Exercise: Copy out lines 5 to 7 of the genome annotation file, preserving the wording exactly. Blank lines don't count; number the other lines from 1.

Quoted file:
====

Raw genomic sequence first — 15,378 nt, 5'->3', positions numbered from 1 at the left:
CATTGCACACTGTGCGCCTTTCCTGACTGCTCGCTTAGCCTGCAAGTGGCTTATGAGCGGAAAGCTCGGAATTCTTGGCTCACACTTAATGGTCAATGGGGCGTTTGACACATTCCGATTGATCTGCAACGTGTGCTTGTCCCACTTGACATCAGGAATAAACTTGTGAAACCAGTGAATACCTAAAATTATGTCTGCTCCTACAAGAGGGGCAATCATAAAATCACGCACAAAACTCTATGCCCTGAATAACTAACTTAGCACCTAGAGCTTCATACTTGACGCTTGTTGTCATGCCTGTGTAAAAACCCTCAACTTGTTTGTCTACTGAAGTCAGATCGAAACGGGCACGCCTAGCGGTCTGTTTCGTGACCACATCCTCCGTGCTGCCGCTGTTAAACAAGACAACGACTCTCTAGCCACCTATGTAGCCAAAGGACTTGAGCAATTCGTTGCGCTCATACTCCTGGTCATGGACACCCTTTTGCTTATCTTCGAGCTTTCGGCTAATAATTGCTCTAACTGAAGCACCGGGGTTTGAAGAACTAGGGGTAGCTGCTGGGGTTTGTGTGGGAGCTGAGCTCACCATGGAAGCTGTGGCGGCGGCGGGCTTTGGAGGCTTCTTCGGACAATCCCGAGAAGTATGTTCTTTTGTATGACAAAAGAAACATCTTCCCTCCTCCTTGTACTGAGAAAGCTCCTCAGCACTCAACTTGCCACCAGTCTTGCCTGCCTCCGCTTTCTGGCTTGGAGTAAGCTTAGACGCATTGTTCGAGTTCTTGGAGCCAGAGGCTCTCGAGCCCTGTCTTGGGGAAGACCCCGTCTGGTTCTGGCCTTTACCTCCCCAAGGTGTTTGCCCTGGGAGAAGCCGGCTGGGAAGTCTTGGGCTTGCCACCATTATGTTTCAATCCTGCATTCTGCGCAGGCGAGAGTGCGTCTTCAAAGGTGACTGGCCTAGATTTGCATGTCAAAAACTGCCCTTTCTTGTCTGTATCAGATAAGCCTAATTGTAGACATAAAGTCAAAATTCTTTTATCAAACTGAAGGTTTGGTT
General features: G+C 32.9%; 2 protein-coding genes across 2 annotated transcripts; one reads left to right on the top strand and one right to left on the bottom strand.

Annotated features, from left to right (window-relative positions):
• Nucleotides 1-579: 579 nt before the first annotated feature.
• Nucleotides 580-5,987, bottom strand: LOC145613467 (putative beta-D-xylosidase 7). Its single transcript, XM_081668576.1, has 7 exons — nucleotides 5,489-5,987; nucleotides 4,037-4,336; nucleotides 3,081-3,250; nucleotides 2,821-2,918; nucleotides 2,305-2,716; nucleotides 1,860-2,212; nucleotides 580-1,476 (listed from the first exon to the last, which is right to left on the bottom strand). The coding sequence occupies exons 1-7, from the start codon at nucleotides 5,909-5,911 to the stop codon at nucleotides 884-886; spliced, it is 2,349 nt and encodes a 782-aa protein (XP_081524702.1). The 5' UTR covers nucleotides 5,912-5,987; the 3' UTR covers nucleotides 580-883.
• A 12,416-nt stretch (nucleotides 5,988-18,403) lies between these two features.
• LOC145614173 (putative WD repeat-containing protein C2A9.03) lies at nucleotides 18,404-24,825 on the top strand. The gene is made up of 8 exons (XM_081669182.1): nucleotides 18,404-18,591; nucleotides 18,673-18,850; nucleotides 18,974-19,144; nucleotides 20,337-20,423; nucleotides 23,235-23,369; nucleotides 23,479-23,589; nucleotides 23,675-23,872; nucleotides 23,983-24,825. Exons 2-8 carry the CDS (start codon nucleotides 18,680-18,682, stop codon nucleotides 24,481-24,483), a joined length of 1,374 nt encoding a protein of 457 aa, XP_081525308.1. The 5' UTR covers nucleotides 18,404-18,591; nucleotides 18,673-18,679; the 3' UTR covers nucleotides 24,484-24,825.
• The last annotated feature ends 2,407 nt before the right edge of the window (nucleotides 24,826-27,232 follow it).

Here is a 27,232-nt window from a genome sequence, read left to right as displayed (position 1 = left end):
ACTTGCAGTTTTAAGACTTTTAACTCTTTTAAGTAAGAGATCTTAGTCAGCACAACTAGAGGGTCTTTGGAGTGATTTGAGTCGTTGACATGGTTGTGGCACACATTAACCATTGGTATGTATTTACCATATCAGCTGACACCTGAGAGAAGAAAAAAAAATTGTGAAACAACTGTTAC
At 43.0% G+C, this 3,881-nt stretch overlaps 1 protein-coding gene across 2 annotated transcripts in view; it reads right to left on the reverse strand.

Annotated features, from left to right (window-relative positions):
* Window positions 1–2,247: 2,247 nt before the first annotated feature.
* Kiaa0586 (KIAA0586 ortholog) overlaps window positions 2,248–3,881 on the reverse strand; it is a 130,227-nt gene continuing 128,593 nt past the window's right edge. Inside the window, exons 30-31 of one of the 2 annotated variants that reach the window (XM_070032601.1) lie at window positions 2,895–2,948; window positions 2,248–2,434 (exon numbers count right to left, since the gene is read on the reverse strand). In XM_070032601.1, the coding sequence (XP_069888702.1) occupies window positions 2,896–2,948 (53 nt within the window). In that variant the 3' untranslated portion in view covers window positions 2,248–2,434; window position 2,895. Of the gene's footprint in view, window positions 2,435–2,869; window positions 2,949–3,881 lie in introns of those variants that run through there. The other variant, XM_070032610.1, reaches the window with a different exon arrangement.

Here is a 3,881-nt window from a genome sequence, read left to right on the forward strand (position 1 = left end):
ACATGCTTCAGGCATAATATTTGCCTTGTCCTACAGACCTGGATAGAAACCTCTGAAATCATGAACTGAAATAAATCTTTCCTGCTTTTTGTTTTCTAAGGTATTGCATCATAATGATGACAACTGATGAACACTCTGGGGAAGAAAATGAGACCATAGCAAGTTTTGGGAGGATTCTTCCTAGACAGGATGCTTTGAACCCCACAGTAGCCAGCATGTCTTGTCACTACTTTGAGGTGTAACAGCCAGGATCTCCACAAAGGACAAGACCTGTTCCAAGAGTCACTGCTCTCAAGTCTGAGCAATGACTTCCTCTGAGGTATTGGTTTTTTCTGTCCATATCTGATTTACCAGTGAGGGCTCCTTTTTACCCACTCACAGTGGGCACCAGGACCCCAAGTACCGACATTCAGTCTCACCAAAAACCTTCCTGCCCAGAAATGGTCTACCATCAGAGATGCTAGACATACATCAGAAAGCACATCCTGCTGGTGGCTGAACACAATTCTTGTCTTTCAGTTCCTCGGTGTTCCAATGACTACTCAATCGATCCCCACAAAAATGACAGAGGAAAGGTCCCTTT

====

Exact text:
• Nucleotides 1-579: 579 nt before the first annotated feature.
• Nucleotides 580-5,987, bottom strand: LOC145613467 (putative beta-D-xylosidase 7). Its single transcript, XM_081668576.1, has 7 exons — nucleotides 5,489-5,987; nucleotides 4,037-4,336; nucleotides 3,081-3,250; nucleotides 2,821-2,918; nucleotides 2,305-2,716; nucleotides 1,860-2,212; nucleotides 580-1,476 (listed from the first exon to the last, which is right to left on the bottom strand). The coding sequence occupies exons 1-7, from the start codon at nucleotides 5,909-5,911 to the stop codon at nucleotides 884-886; spliced, it is 2,349 nt and encodes a 782-aa protein (XP_081524702.1). The 5' UTR covers nucleotides 5,912-5,987; the 3' UTR covers nucleotides 580-883.
• A 12,416-nt stretch (nucleotides 5,988-18,403) lies between these two features.